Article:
Behavioral finance, financial psychology, and other derivations of “the study of human psychology and financial topics,” are rife with bad science. The simplest basis for this phenomenon can be traced to a few basic things: First, many people generally find psychology an interesting topic, as evidenced by a plethora of pop psychology books (Daniel Pink, Malcolm Gladwell, and other repeat best-selling authors would fall into this category). Second, many people acknowledge that money carries with it a great deal of psychological bias and irrational behavior. Third, people love simply articulated solutions for complex issues. Behold, an entire cottage industry of behavioral finance books, bloggers, consultants, and classwork have sprung into existence over the past several years. You might wonder why this triggers such immediate skepticism on my part. “Dan,” you might say “Psychology is a big field with a lot of research, and finance is a big field with a lot of research. Surely there’s something to all of this?” To which I would say: “Not nearly as much as we’d like there to be.” The problem is that much of behavioral finance research is actually being elbowed into the seat from other areas of research. A great deal of what we discuss as behavioral finance comes out of economics and game theory, in which we assume perfect scenarios and then trace the rational response to those scenarios, or in which we perform equilibrium-oriented math and then observe how people will act adversely to what the equilibrium would suggest. In other cases, we look at behavioral studies around stress and financial behaviors and draw conclusions. And of course, a great deal of what we talk about in the space is simply made up, or researched to the depth of a Wikipedia article; perhaps quite infamously, the latest best-seller in the genre, “The Psychology of Money,” quite literally never references anything deeper than Wikipedia articles on its subject matter. It has sold three million copies and been translated into fifty-three languages.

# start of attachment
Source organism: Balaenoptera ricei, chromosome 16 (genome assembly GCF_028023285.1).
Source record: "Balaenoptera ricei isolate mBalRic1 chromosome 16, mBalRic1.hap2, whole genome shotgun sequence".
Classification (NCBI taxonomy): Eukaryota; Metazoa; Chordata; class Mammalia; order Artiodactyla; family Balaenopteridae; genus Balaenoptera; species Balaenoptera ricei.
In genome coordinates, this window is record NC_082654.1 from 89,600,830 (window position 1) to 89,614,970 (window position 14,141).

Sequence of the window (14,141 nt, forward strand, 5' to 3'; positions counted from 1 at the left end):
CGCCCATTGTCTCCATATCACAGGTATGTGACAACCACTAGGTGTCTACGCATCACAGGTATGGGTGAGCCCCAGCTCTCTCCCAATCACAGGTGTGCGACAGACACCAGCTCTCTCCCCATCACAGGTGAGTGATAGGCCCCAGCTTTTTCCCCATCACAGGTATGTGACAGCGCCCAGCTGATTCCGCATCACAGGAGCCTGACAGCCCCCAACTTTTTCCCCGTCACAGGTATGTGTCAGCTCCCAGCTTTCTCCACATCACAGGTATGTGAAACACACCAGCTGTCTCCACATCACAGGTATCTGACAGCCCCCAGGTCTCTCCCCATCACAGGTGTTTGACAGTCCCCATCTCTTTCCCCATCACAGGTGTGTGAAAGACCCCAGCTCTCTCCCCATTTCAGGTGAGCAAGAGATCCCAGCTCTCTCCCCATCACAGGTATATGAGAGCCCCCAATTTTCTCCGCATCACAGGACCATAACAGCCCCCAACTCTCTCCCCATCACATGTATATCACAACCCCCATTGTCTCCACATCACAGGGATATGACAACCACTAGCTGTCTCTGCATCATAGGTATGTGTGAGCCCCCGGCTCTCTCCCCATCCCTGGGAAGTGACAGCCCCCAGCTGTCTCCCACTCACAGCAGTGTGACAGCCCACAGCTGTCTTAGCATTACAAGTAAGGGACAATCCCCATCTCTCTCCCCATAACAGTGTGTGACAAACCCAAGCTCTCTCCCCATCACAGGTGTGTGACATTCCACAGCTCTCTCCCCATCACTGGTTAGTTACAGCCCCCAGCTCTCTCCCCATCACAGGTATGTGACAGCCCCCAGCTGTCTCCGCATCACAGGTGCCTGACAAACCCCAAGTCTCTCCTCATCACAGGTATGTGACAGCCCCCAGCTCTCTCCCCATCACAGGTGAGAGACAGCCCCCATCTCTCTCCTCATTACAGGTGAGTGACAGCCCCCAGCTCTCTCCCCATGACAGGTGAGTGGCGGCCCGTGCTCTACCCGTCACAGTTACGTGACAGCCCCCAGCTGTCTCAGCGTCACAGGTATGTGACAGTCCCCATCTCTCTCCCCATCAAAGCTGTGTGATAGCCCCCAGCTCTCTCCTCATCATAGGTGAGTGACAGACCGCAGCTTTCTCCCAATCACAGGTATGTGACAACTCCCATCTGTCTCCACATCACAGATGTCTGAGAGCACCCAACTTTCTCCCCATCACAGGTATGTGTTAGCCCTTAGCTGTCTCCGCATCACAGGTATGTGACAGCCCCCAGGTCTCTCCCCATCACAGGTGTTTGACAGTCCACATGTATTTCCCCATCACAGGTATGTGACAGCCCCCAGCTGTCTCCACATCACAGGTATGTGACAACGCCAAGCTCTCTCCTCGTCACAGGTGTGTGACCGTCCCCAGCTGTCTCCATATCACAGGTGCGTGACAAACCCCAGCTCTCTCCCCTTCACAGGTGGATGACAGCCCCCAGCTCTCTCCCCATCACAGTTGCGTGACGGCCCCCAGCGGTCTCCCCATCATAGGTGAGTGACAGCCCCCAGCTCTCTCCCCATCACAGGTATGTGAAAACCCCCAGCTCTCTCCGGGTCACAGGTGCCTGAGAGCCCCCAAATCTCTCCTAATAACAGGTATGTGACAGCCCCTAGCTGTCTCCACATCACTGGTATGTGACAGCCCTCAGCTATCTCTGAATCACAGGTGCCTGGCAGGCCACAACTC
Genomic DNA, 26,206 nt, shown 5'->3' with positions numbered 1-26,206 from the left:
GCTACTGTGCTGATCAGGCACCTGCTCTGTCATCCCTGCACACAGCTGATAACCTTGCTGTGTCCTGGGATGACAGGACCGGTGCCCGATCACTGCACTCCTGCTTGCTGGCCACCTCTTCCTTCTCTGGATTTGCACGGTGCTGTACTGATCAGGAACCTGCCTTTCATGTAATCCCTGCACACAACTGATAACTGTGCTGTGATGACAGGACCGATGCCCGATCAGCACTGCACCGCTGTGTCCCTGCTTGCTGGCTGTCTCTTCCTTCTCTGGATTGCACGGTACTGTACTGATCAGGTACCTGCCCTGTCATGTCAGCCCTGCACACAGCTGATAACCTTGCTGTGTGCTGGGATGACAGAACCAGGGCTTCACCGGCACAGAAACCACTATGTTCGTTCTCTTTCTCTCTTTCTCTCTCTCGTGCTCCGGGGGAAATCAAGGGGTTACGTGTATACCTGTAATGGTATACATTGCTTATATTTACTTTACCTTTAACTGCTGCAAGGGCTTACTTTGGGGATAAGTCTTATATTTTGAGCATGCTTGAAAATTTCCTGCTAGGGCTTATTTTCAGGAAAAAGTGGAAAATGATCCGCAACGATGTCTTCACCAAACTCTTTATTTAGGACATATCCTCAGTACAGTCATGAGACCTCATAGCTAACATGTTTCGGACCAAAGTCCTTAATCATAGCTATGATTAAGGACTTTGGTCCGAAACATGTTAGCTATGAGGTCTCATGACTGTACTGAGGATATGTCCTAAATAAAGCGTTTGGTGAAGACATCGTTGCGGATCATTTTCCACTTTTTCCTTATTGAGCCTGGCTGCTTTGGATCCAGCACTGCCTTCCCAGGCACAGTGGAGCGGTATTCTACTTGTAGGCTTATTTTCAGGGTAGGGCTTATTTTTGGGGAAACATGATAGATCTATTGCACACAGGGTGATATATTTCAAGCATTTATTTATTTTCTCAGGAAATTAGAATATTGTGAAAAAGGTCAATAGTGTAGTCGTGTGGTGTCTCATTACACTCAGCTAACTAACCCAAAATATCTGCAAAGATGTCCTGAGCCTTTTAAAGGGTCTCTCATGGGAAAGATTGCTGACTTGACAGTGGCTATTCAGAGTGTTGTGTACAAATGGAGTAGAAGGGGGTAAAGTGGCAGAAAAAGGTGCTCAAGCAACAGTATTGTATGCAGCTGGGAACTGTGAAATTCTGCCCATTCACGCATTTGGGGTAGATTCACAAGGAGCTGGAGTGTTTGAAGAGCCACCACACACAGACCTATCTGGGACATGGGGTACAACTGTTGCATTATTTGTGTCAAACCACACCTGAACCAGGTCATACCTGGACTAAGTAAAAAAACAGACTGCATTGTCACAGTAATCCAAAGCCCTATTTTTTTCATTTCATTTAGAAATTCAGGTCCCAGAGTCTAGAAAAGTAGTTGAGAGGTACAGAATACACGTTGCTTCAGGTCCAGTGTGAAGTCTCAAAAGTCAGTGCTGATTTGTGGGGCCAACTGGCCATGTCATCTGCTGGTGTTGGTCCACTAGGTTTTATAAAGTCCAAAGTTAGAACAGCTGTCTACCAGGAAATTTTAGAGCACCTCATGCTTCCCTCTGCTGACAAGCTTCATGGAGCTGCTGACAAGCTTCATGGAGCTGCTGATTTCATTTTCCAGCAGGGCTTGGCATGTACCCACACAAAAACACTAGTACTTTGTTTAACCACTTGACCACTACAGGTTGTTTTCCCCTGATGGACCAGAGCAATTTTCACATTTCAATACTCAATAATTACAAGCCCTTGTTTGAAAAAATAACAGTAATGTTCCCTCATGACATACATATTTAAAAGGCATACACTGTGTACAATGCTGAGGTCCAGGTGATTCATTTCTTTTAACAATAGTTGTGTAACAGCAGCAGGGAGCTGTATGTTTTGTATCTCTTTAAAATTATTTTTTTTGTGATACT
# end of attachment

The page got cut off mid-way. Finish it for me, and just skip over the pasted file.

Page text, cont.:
“But where is the harm?” you might ask. “If people are being educated, perhaps not very well, but are nonetheless interested and entertained by the subject, surely it’s a worthwhile thing to see more of and consume more of?” Herein is the problem: In people’s fascination with and rush to accept passively and defend dogmatically what they’ve learned, bad ideas and suggestions percolate throughout the world, and a lie repeated often enough will be treated as fact. Take, for example, the suggestion by one “financial psychology expert” that you should never ask a client their financial goals in an initial meeting. The argument for this suggestion is that “research shows” clients don’t have a very good idea of what their goals are, and thus, financial planners should instead elucidate their client’s goals through a series of conversations aimed at revealing their goals through behavioral and financial analysis. It’s noteworthy that this research is never cited and there is no empirical basis for this claim. However, this suggestion seems reasonable on its face, but imagine then the same advice applied to any other field. You go to your doctor with a broken leg, and without ever looking at the leg or asking you why you’re there, the doctor asks you to come back for another three appointments to take various assessments to “determine your healthcare goals”; or you go to your tax preparer on April 15th (you procrastinator, you) and rather than quickly rushing to get your return done by the filing and payment deadline, your tax preparer hands you a 30-question personality survey to better understand your “tax planning goals.” You can iterate this silliness a myriad of ways, yet people will gobble up such an absurd premise as “don’t ask your clients their goals” without giving it a second thought, and proceed to build entire service processes around what is ultimately an utter waste of time for all but the most contemplative or confused clients who genuinely don’t know why they’ve contacted a financial planner, but for answering questions about their financial needs.